How oil drilling is threatening Utah’s red rock recreation sites

A different kind of spire is jutting into the iconic red rock vistas of Moab, Utah. It is the scaffolding of drilling rigs, and it heralds a new chapter in Moab’s long history of energy extraction. Moab may have been comfortable with the uranium industry that put it on the map in another century. But having an oil patch in the midst of this area’s popular national parks and renowned recreational backcountry is jarring to some residents.

Oil and gas wells have been drilled piecemeal around here for decades. But today’s wells represent a kind of backcountry industrialization that this area hasn’t dealt with before. The area where the drilling is taking place attracts an estimated 500,000 backcountry recreationists a year. Those visitors are now a bedrock of Moab’s economy. Seventy percent of jobs in Grand County derive from tourism.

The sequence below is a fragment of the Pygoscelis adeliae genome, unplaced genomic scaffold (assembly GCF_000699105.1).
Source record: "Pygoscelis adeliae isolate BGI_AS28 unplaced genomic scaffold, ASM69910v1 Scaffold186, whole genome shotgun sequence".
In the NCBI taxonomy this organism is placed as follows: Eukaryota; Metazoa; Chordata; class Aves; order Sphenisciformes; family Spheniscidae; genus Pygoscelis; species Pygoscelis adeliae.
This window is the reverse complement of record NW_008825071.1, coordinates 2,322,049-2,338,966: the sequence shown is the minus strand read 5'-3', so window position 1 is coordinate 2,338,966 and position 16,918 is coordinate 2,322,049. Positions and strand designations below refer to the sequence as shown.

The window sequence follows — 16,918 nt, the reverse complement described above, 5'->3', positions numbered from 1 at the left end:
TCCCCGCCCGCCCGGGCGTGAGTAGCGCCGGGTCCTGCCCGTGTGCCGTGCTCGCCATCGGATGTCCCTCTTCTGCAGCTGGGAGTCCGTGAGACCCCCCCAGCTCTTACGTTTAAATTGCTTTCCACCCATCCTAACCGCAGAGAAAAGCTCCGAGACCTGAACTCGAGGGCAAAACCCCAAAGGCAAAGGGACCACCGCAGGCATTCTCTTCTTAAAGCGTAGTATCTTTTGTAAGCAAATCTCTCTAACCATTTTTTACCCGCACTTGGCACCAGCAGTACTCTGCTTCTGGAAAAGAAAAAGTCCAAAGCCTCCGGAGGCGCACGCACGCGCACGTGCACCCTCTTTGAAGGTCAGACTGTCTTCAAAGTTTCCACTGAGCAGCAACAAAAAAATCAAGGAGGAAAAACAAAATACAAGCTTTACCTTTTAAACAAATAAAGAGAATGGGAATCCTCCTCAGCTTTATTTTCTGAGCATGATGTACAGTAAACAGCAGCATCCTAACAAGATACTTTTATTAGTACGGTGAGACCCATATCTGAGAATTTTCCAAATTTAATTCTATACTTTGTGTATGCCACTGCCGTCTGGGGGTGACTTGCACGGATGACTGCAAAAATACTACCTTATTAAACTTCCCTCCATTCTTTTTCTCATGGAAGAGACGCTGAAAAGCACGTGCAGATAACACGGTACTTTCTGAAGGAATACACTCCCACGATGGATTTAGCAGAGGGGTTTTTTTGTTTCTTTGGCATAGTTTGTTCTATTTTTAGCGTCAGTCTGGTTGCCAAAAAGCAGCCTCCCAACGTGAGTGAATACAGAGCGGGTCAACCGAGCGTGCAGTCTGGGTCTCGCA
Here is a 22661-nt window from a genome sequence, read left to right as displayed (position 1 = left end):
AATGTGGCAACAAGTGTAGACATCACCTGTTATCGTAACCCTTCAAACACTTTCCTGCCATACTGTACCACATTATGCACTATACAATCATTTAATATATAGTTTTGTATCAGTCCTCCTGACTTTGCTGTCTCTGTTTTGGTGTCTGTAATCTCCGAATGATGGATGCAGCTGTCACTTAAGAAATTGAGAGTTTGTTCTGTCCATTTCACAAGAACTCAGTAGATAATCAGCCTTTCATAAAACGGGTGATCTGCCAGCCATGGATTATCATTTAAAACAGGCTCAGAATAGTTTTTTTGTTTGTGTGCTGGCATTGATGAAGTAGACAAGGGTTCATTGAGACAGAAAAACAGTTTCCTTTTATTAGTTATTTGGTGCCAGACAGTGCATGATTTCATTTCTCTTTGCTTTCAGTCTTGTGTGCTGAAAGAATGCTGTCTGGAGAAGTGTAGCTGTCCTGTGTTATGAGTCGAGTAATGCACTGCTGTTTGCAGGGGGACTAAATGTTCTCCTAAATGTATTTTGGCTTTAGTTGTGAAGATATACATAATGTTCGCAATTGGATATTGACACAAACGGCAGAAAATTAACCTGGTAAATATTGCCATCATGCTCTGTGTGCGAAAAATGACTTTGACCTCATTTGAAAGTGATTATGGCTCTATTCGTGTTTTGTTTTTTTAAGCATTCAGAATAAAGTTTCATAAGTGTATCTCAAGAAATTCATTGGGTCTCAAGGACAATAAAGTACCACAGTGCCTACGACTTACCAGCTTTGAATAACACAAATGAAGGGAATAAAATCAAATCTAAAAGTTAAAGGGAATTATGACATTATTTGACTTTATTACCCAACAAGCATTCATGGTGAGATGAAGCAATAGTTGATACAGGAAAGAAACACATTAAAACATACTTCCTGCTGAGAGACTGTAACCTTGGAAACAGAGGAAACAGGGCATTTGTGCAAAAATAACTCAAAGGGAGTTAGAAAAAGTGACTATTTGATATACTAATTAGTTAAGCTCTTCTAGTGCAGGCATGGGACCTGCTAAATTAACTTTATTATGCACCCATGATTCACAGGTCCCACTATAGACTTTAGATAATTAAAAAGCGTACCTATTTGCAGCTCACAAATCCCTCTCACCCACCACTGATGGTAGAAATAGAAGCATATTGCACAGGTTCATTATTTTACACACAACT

Out in the oil-rich lands, away from Moab’s ever-expanding hotel strip, transmission pipes are being slung over slick rock, through piñon and juniper trees and across draws where horses, mountain bikes and all-terrain vehicles have long played.

The lights on rigs and the flares from wells can be seen in the night sky from Arches and Canyonlands national parks and Dead Horse Point State Park. Truckloads of fluids and sand and oil lumber up and down the twists of Utah 313 that ends where the movie characters Thelma and Louise revved their convertible off a cliff and into eternity.

On a recent morning, backhoes, excavators and dump trucks chewed up the red mud alongside the highway to extend a pipeline to a new well where the smell of anti-corrosion chemicals hung heavy in a winter fog. The well is 7 miles from the southern boundary of Arches, a park that attracts more than a million visitors a year.

Read full story…


Similar Posts: